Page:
Logical Statements

MolScript allows for precise subset selection based on a small number of logical commands. Combination of the proper logic calls and atom selections will allow for the drawing of any group of atoms or bond. The logical operators recognized by MolScript are:

These logical operators can be combined into statements which make selections either positively (inclusive sets) or negatively (exclusive sets). Absolute discussion of the function of these paramaters is tedious and not as helpful examples applying them to common situations. Let's explore logical selection through two examples:

Atom selection for ball and stick


Showing residues on a ribbon diagram is often very instructive. Remember the standard syntax for drawing ball and stick representations in residue #:

backbone and sidechain example

ball-and-stick in residue #;

This statement produces a ball and stick representation of all atoms in the residue indicated. It is often desired to only draw a limited set of atoms in a particular residue. In this case we'll draw just the sidechain of this tyrosine residue including the alpha carbon (atom CA):

sidechain only example

ball-and-stick require not either atom C, atom O or atom N and in residue #;

In the above example the logical operators not, either, or, and and are combined to prevent the drawing of three backbone atoms, the carbonyl carbon, the carbonyl oxygen and the amide nitrogen. These operates are concatenated into the same simple ball-and-stick command from above. This is an example of a negative (exclusive) set. The statement indicates (require) which atoms (either, or, and) not (not) to draw. In the logic syntax it's important to note the use of commas, spaces and the ever present semicolon.

The same output can be achieved with a different set of logical operators in a similar construct. This time the positive (inclusive) selection method will be used.

sidechain only example

ball-and-stick require either atom CA, atom CB, atom CG, atom CD*, atom CE*, atom CZ or atom OH and in residue #;

This time the operators are either, or, and and. There are fewer operators used to write the positive statement, but for the case of a tyrosine residue a much larger set of atom selections is required. While not efficient for tyrosine, the positive statement is very efficient when drawing only the sidechain of alanine (atom CB)! It is good to note the use of the wildcard character (*) in the statement. The wildcard holds a place for any other character. In a tyrosine residue there are two delta carbon atoms, 1 & 2. Without the wildcard the selection, atom CD* would have to be expanded to atom CD1, atom CD2 to achieve the same results.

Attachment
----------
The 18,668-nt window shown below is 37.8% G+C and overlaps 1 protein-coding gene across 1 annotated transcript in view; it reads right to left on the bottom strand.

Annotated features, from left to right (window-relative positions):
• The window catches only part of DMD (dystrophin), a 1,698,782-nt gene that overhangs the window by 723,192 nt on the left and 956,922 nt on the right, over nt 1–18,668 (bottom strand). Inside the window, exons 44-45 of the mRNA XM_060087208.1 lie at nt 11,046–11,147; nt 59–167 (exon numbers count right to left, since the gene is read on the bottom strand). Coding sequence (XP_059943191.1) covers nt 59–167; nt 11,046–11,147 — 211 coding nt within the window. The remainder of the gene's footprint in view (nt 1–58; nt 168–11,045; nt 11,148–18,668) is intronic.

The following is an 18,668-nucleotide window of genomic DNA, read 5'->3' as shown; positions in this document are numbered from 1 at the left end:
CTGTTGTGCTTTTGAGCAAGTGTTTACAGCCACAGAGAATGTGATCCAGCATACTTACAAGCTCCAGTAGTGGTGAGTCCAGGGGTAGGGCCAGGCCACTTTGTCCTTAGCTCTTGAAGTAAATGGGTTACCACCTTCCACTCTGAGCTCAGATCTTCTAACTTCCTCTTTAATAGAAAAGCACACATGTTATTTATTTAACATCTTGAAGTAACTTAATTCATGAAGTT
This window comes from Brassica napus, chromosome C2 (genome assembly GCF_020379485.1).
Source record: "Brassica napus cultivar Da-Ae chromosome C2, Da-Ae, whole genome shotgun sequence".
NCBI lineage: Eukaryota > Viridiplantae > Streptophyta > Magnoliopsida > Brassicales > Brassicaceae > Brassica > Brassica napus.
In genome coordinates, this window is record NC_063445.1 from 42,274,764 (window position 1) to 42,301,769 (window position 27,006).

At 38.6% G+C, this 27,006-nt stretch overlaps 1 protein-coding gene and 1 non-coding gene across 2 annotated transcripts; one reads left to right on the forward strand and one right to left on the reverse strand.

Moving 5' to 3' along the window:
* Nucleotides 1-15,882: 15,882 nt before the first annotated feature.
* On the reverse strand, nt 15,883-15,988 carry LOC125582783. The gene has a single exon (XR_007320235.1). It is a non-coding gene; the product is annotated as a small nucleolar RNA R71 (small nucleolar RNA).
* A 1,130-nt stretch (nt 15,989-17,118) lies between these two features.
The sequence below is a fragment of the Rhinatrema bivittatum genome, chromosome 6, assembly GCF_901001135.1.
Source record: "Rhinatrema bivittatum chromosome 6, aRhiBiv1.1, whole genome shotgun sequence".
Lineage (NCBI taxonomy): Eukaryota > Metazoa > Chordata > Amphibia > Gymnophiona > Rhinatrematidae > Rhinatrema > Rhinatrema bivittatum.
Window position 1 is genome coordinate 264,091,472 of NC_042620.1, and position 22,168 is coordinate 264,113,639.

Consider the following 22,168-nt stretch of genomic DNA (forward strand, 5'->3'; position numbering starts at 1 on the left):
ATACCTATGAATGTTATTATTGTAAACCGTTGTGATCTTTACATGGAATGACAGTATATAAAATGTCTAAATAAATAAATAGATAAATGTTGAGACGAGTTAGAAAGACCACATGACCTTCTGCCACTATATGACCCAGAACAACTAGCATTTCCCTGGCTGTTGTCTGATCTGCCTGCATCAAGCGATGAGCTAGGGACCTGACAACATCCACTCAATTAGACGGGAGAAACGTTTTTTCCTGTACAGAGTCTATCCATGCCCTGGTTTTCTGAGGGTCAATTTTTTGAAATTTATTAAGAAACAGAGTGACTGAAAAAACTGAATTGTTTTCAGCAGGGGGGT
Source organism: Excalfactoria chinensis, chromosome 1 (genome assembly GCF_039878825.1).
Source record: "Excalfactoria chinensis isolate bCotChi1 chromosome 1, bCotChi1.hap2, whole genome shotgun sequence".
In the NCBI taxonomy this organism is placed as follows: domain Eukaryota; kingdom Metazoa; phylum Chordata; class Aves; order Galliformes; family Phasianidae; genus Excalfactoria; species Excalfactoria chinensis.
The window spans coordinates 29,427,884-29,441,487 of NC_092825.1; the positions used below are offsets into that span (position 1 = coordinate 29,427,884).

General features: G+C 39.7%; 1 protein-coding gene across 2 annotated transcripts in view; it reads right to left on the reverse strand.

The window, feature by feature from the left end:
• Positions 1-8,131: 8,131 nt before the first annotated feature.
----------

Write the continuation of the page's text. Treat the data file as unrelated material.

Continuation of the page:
Atom selection in drawing bonds

The same logical operators apply in drawing bonds between specific atoms. Remember that the general form of the bonds command is:

bonds atom-selection atom-selection;

With this in mind, look at an example of the hydrogen bonds to aspartic acid 69 in E. coli HPr.


hydrogen bonding example

There are three hydrogen bonds to D69. They are drawn here as dashed lines. The bonds are between the hydroxyl proton of serine 31 and the OD1 atom of aspartic acid 69, the amide proton of serine 31 and the OD1 atom of aspartic acid 69, and the amide proton of threonine 30 and the OD2 atom of aspartic acid 69, donor to acceptor respectively. Each bond is drawn by a single command line in the Molscript script. The three lines use to generate these bonds are, in the same order as listed above in the text:

bonds require atom HG and in residue 31 require atom OD1 and in residue 69;
bonds require atom H and in residue 31 require atom OD1 and in residue 69;
bonds require atom H and in residue 30 require atom OD2 and in residue 69;

The general form for atom selection in the bonds command is "atom type - in residue #." Each "atom-selection" runs from require to the residue #. This meets the general form of the command. With only one atom being specified, the require statement is just require, no not and/or either. The key to specifying the proper bonds is probably knowing the crystallographic atom names. The parameters linewidth and linedash were manipulated to produce the thick dashed bonds.

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MolScript visual tutorial: updated 5.18.98
Written and maintained by Kevin Shaw
Mail kevshaw at yea4us

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